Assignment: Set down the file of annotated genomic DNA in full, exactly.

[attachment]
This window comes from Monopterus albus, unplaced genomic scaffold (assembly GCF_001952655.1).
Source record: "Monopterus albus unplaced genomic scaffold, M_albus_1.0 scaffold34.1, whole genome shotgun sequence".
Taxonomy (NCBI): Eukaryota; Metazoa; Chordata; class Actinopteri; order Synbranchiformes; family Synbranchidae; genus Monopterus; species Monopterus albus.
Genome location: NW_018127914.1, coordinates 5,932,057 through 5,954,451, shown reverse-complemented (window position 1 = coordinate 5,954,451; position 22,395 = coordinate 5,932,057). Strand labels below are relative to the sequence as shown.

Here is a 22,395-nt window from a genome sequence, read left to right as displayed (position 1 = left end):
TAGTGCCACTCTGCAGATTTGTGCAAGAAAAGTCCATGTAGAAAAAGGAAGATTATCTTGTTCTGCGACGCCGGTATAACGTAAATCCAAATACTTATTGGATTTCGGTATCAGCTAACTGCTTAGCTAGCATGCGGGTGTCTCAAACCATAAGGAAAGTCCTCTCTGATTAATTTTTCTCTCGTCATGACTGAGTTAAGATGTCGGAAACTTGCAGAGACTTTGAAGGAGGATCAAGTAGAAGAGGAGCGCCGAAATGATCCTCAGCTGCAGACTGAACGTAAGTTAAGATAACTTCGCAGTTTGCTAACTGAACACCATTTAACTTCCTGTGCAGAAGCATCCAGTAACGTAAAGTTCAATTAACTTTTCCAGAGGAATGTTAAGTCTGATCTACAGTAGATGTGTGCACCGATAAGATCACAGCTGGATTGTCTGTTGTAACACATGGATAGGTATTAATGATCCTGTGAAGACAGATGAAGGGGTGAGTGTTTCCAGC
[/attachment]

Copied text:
This window comes from Monopterus albus, unplaced genomic scaffold (assembly GCF_001952655.1).
Source record: "Monopterus albus unplaced genomic scaffold, M_albus_1.0 scaffold34.1, whole genome shotgun sequence".
Taxonomy (NCBI): Eukaryota; Metazoa; Chordata; class Actinopteri; order Synbranchiformes; family Synbranchidae; genus Monopterus; species Monopterus albus.
Genome location: NW_018127914.1, coordinates 5,932,057 through 5,954,451, shown reverse-complemented (window position 1 = coordinate 5,954,451; position 22,395 = coordinate 5,932,057). Strand labels below are relative to the sequence as shown.

Here is a 22,395-nt window from a genome sequence, read left to right as displayed (position 1 = left end):
TAGTGCCACTCTGCAGATTTGTGCAAGAAAAGTCCATGTAGAAAAAGGAAGATTATCTTGTTCTGCGACGCCGGTATAACGTAAATCCAAATACTTATTGGATTTCGGTATCAGCTAACTGCTTAGCTAGCATGCGGGTGTCTCAAACCATAAGGAAAGTCCTCTCTGATTAATTTTTCTCTCGTCATGACTGAGTTAAGATGTCGGAAACTTGCAGAGACTTTGAAGGAGGATCAAGTAGAAGAGGAGCGCCGAAATGATCCTCAGCTGCAGACTGAACGTAAGTTAAGATAACTTCGCAGTTTGCTAACTGAACACCATTTAACTTCCTGTGCAGAAGCATCCAGTAACGTAAAGTTCAATTAACTTTTCCAGAGGAATGTTAAGTCTGATCTACAGTAGATGTGTGCACCGATAAGATCACAGCTGGATTGTCTGTTGTAACACATGGATAGGTATTAATGATCCTGTGAAGACAGATGAAGGGGTGAGTGTTTCCAGC